Can’t Wait Wednesday : The Hanged Man (The Tarot Sequence #2) by K.D. Edwards

Can't Wait Wednesday

“Waiting On Wednesday” is a weekly meme that was originally created by Breaking the Spine.  Unfortunately Breaking the Spine are no longer hosting so I’m now linking my posts up to Wishful Endings Can’t Wait Wednesday. Don’t forget to stop over, link up and check out what books everyone else is waiting for.  If you want to take part, basically, every Wednesday, we highlight a book that we’re really looking forward to.  This week my book is : The Hanged Man (The Tarot Sequence #2) by K.D. Edwards.  I loved The Last Sun and can’t wait to read this one:

the hanged manThe last member of a murdered House tries to protect his ward from forced marriage to a monster while uncovering clues to his own past.

The Tarot Sequence imagines a modern-day Atlantis off the coast of Massachusetts, governed by powerful Courts based on the traditional Tarot deck.

Rune Saint John, last child of the fallen Sun Throne, is backed into a fight of high court magic and political appetites in a desperate bid to protect his ward, Max, from a forced marital alliance with the Hanged Man.

Rune’s resistance will take him to the island’s dankest corners, including a red light district made of moored ghost ships; the residence of Lady Death; and the floor of the ruling Convocation, where a gathering of Arcana will change Rune’s life forever.


The Last Sun (The Tarot Sequence #1) by K.D. Edwards

thelastsunThe Last Sun was a blast of a novel, refreshing, quite different and downright more fun reading than I had any expectations of when I picked it up.  For a debut novel I confess myself truly impressed.

I would start out the review by saying this book will probably steam roller you.  It’s action packed and it’s written very much with the expectation that readers will hit the ground running.  There’s no handholding, the world building develops as the story unfolds and the action is intense, so be prepared to just dive onboard and hold on tight.

The story begins in an almost James Bond/Mission Impossible style fashion with a dramatic opening in which we encounter Rune Saint John as he takes part in his latest derring-do.  It’s a great way to start a story and certainly serves to hook you from the get go as well as introduce you to two of the main characters.  Rune and Brand.  It’s pretty easy from hereon-in to conclude that Rune and Brand are available for hire – they quite often work for a powerful character known as The Tower.  I guess they’re mercenaries of a sort and their latest job involves a mystery surrounding a missing person from one of the more influential families.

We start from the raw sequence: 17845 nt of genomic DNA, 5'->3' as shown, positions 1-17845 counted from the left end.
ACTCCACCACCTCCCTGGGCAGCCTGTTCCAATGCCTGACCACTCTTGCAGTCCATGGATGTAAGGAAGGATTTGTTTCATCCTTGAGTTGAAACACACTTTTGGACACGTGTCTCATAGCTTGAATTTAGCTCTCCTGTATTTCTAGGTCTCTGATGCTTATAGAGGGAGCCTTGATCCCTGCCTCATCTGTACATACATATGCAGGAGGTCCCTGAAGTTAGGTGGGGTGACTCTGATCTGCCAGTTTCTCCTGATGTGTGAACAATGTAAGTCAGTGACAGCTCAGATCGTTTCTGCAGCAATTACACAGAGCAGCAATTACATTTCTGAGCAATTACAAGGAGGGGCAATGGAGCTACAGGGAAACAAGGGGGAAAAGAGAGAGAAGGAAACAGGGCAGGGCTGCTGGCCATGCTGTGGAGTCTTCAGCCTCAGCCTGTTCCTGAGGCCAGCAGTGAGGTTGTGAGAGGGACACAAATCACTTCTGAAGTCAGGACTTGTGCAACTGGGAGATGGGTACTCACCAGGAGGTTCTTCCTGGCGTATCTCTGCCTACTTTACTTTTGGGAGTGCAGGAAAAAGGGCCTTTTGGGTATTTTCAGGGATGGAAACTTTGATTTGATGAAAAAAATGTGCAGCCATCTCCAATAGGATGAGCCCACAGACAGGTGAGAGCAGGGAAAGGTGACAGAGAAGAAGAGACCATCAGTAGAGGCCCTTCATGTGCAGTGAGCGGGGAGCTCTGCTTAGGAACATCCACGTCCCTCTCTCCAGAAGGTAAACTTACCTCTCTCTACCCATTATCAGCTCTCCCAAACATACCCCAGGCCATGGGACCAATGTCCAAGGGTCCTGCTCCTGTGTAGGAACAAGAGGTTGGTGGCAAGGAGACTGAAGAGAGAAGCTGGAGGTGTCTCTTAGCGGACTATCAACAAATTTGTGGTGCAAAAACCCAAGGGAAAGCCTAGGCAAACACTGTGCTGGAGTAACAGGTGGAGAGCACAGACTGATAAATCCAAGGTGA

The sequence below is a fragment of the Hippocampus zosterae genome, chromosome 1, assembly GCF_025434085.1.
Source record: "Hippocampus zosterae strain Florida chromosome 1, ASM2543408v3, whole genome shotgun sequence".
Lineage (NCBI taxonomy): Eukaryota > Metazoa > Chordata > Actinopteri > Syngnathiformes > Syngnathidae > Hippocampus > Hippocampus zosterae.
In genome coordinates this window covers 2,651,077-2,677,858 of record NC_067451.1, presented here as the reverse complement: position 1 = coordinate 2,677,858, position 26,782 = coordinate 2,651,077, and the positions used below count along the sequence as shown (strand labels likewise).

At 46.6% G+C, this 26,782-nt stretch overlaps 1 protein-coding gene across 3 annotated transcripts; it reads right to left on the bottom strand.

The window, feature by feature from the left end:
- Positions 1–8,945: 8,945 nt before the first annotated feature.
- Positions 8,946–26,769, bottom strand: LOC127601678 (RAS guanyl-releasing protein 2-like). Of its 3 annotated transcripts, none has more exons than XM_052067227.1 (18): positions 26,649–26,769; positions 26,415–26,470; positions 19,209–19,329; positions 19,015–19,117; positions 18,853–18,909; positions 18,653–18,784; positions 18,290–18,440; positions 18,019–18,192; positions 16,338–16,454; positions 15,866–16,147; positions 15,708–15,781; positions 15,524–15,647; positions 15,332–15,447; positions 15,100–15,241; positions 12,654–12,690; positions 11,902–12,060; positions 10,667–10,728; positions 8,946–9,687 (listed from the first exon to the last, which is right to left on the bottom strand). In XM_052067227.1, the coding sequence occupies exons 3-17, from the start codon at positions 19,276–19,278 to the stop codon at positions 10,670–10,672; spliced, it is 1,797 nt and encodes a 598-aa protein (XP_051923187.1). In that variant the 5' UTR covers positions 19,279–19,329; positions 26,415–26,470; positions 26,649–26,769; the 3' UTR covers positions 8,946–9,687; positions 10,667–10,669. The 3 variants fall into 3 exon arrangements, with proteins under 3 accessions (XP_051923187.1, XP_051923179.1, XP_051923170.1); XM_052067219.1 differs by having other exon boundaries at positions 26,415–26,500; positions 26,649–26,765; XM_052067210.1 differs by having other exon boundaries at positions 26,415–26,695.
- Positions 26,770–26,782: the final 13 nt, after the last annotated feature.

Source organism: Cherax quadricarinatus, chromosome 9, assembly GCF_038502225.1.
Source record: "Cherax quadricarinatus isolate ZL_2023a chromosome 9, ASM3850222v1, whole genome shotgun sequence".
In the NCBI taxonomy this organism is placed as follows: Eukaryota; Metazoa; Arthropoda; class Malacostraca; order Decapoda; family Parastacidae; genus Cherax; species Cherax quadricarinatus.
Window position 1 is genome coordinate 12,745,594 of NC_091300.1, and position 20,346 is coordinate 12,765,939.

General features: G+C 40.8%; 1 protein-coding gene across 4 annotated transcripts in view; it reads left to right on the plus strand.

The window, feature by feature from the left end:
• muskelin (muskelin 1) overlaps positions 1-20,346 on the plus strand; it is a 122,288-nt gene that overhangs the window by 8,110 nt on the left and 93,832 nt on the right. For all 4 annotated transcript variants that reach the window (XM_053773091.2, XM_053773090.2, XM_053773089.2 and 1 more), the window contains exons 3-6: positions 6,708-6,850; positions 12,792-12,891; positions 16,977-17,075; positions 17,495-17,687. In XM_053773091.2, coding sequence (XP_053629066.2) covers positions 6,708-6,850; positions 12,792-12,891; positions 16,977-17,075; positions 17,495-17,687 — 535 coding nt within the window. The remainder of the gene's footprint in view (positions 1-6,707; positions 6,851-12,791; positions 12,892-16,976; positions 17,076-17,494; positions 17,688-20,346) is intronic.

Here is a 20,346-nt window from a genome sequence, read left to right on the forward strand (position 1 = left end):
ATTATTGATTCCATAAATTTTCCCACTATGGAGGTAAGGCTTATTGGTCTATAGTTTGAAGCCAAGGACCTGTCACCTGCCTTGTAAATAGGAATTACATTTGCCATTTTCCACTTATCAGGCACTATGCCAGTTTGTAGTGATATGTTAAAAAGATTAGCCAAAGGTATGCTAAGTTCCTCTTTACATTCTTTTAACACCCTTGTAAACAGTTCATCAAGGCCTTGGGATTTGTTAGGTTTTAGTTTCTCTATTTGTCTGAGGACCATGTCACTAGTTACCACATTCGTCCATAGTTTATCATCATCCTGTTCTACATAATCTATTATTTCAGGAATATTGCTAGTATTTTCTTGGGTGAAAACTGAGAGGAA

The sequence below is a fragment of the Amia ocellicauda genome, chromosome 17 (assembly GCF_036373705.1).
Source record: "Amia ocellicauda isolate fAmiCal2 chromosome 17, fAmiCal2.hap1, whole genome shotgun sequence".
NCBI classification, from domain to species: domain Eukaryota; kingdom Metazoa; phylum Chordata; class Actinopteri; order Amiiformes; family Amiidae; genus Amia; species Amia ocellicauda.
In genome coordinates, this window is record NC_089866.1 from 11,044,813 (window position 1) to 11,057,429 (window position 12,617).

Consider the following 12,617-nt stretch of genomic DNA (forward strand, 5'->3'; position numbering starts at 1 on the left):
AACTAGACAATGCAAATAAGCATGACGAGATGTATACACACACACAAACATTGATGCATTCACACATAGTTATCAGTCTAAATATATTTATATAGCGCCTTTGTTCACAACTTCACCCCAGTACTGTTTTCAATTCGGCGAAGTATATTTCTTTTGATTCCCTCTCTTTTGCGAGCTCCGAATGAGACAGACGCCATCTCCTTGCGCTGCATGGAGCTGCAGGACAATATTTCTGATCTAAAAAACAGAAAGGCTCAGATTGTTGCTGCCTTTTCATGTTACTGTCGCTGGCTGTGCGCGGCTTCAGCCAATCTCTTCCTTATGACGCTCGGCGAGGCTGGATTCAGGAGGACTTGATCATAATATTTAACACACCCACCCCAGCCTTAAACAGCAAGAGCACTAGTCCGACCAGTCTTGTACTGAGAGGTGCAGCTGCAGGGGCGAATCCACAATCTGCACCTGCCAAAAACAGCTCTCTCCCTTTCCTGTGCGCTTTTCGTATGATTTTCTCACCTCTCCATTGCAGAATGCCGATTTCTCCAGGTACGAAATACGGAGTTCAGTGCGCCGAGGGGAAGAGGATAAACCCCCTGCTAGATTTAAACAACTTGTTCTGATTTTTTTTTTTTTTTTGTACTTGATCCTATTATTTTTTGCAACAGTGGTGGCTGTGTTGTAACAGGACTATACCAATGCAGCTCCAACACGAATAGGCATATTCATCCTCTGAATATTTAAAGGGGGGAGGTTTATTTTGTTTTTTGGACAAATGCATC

The world building is, to be honest, a little on the skimpy side, but that being said I’m hopeful that this is one of the first in a series in which case I’m assuming the world building will be developed as things progress.  The setting is New Atlantis – A city on an island – built after the destruction of Atlantis itself.  Here all sorts of supernatural types live alongside each other.  The noble families seem to be named for the Major Arcana of a tarot deck – Sun, Tower, Hermit, Judgement, etc.  Magic is wielded through the use of items, powered by sigils that can be ‘charged’ and worn – for example rings.  It’s a really interesting magical system although I don’t feel I’ve got a good enough handle to discuss it in depth just yet.

To be honest what really sold this story to me was the characters.  I will just mention that this is a predominantly male cast but frankly I enjoyed reading their interactions so much that I ddn’t particularly notice that until I was well into the story.  There is Rune.  His past is dark and dreadful and you will hear more of his suffering as the story progresses.  It helps to get a handle on what he’s been through and also gives added impetus as to why Brand, who is a companion and bodyguard who shares a special bond, is so protective of him.  The relationship between Rune and Brand goes back many years, and Brand can be almost a little too overprotective at times.  The surrounding cast is made up of a young man named Max – who Rune has unwittingly taken as a ward and Addam – but I won’t elaborate because this will possibly lead to spoilers.  There is a relationship that starts to blossom in The Last Sun but it’s not the main focus of the story.

The writing is very well balanced with snarky banter and slow reveals helping to lift the story and prevent it becoming too bogged down with action.  In fact I think my only real quibble here was perhaps that there is a little too much action and it monopolises the book a little, almost becoming too overwhelming at one point. But, it wasn’t a deal breaker and I can completely understand the desire to make this into a whirling dirvish of a story.  The author has definitely succeeded in coming up with a creative world combining strange creatures, ghosts, zombies, dark magic and more.

Without doubt I thoroughly enjoyed this story and I can’t wait to read more.  I hope to learn more of the mysteries behind the downfall of Rune’s family, the political background of which has been hinted at within this first instalment.

I have no hesitation in recommending The Last Sun.  A fascinating world full of intrigue and machinations, a wonderful cast of characters that are just easy to become attached to.  A thrilling plot that takes a dark turn and just a wonderful start to a very promising series.  I can’t wait for more.

I received a copy courtesy of the publisher, for which my thanks.  The above is my own opinion.